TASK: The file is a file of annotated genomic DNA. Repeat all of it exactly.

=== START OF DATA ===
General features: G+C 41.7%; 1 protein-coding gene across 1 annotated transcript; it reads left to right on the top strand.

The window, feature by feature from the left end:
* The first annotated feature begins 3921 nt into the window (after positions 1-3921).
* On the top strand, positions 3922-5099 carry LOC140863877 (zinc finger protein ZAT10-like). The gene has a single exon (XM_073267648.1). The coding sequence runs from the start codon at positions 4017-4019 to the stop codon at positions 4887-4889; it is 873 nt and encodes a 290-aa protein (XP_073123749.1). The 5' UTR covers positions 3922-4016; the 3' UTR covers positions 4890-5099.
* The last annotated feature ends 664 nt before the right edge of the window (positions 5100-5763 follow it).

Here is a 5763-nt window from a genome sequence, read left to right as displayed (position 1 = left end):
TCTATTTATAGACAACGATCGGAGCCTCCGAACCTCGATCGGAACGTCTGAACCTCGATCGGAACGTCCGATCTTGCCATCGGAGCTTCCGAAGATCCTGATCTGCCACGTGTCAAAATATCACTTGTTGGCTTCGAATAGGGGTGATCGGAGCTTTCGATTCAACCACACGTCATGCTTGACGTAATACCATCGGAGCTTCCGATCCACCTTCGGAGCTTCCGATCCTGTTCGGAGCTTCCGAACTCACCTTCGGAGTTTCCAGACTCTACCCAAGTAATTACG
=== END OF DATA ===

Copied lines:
General features: G+C 41.7%; 1 protein-coding gene across 1 annotated transcript; it reads left to right on the top strand.

The window, feature by feature from the left end:
* The first annotated feature begins 3921 nt into the window (after positions 1-3921).
* On the top strand, positions 3922-5099 carry LOC140863877 (zinc finger protein ZAT10-like). The gene has a single exon (XM_073267648.1). The coding sequence runs from the start codon at positions 4017-4019 to the stop codon at positions 4887-4889; it is 873 nt and encodes a 290-aa protein (XP_073123749.1). The 5' UTR covers positions 3922-4016; the 3' UTR covers positions 4890-5099.
* The last annotated feature ends 664 nt before the right edge of the window (positions 5100-5763 follow it).

Here is a 5763-nt window from a genome sequence, read left to right as displayed (position 1 = left end):
TCTATTTATAGACAACGATCGGAGCCTCCGAACCTCGATCGGAACGTCTGAACCTCGATCGGAACGTCCGATCTTGCCATCGGAGCTTCCGAAGATCCTGATCTGCCACGTGTCAAAATATCACTTGTTGGCTTCGAATAGGGGTGATCGGAGCTTTCGATTCAACCACACGTCATGCTTGACGTAATACCATCGGAGCTTCCGATCCACCTTCGGAGCTTCCGATCCTGTTCGGAGCTTCCGAACTCACCTTCGGAGTTTCCAGACTCTACCCAAGTAATTACG